Hundreds of academics from across Britain have signed a statement backing Jo McNeill for vice president of the UCU union.
They include current UCU vice president Nita Sanghera. Jo is part of the UCU Left in the union, which Socialist Worker supports.
The statement says, “We need a union leadership that is up to the task, that won’t retreat, waver or wobble.
“That is why we are supporting Jo McNeill.”
It says Jo is “the best candidate to forge a fighting union that encourages ordinary rank and file members to organise and lead”.
Jo is standing so that the voices of union members “are not just heard but are listened to”. She said she will focus on fighting education funding cuts if elected.
Jo has spoken at several hustings as part of her campaign.
Union branches that haven’t already held meetings, should organise them and invite Jo to speak.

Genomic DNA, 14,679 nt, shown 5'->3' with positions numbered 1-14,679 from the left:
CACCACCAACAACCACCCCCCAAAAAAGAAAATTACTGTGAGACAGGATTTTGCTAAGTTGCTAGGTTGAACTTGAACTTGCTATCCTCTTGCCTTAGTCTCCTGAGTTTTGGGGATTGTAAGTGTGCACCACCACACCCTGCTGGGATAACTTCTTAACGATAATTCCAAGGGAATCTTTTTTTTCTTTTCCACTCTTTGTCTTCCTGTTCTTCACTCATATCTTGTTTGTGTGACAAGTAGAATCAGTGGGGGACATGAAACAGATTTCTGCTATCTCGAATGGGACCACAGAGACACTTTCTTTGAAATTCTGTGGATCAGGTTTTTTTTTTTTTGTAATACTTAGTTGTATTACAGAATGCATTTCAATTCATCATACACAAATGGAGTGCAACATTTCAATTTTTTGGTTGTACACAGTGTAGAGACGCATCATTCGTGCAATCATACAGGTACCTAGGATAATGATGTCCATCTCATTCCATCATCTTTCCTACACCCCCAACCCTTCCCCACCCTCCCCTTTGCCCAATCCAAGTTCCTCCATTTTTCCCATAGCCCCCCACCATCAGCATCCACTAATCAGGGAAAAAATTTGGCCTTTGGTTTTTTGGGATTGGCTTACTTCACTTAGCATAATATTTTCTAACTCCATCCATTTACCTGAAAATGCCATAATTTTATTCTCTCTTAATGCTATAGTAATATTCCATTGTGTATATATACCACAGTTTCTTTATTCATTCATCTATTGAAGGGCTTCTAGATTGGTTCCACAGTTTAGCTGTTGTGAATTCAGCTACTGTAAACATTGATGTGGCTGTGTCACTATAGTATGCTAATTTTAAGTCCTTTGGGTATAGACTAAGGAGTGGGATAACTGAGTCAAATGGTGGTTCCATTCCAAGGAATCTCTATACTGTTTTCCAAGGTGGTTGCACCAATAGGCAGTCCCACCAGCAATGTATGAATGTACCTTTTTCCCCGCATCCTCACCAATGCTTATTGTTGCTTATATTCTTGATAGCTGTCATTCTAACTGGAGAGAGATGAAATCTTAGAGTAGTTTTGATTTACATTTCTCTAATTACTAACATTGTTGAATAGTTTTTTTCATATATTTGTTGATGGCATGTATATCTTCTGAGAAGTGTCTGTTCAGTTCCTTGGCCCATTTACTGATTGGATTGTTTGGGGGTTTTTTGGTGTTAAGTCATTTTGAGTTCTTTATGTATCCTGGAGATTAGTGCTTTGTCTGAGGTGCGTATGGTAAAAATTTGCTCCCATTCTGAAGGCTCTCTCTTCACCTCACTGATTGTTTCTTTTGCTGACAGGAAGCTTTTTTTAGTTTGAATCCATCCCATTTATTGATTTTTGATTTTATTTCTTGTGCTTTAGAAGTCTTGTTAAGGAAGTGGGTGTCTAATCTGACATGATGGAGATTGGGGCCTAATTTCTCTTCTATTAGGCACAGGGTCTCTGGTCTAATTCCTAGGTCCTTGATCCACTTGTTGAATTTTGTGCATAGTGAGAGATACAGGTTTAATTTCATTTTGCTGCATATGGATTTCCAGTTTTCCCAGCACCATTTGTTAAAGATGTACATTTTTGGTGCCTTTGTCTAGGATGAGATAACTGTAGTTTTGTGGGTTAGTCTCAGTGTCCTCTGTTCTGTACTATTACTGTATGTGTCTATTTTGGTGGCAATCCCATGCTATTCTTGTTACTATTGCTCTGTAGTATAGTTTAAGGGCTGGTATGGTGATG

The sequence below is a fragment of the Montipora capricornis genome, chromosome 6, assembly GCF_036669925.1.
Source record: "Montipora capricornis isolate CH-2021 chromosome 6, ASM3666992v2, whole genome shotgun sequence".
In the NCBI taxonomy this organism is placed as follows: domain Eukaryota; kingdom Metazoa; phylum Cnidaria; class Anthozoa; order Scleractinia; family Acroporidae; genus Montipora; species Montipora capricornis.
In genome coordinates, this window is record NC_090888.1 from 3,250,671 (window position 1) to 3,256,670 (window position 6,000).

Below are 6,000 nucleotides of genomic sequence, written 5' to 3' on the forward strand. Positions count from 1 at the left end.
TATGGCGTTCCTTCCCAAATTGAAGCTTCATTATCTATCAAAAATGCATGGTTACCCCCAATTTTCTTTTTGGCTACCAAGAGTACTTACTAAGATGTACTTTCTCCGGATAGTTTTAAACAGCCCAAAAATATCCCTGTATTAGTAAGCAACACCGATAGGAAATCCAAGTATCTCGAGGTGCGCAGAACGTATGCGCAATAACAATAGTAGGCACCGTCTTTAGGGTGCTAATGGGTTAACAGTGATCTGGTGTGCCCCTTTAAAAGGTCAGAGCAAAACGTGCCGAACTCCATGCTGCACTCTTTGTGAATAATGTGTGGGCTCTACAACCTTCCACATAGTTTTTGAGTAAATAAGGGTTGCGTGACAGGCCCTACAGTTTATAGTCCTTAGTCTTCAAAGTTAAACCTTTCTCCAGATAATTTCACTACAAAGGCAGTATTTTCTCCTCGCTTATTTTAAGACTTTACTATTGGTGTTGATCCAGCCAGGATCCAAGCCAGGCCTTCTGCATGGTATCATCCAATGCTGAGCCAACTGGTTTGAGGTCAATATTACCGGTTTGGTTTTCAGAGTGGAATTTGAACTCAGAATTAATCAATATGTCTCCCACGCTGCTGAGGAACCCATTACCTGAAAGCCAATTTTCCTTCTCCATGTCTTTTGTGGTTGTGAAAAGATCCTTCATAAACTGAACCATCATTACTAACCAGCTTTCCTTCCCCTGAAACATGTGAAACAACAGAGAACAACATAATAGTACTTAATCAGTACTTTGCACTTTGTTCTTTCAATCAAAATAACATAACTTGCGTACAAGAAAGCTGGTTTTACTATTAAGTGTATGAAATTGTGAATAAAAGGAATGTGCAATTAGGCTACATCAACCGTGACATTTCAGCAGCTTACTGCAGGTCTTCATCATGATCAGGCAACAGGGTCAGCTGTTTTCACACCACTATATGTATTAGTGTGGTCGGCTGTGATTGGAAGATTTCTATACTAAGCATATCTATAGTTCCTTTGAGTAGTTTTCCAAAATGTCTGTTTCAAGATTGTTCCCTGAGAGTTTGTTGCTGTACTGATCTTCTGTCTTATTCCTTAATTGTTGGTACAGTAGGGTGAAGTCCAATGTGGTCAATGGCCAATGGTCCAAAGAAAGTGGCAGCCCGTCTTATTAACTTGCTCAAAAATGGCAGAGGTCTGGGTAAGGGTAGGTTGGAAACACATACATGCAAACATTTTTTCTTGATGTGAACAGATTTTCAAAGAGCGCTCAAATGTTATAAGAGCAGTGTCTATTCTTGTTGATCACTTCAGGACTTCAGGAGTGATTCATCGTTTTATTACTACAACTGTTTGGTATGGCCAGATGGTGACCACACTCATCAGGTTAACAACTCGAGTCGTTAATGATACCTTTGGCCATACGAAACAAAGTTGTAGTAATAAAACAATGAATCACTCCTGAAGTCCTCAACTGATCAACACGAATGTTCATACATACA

UCU Left is also backing Paul Anderson for honorary treasurer and a number of candidates for the union’s national executive committee.
Voting ends on 1 March.
UCU union members in higher education are balloting for strikes over pay and conditions. The ballot involves around 70,000 workers across 143 universities.
Workers want more than a below-inflation 2 percent pay offer. And they want universities to take action on the gender pay gap, insecure contracts and workloads.
The UCU said over
80 percent of members have reported rises in their workloads over the last two years.
And the gender pay gap is stuck at over 10 percent.
Activists need to push to get the vote out in order to beat the Tories’ 50 percent turnout threshold.
The ballot ends on Friday of next week.
The UCU union suspended two days of planned strikes at Edinburgh’s Queen Margaret University last week for talks.
The move followed a one-day strike on Thursday of last week.
Workers are in dispute over threatened compulsory redundancies. They had planned to strike on Monday and Wednesday of this week.
The Unison union also suspended planned strikes after bosses said they would make savings without compulsory redundancies.
The union said the redundancies had threatened around 35 jobs, or 7 percent of the university’s total workforce.
Some 64 percent of UCU members who voted backed strikes on a turnout of 72 percent.
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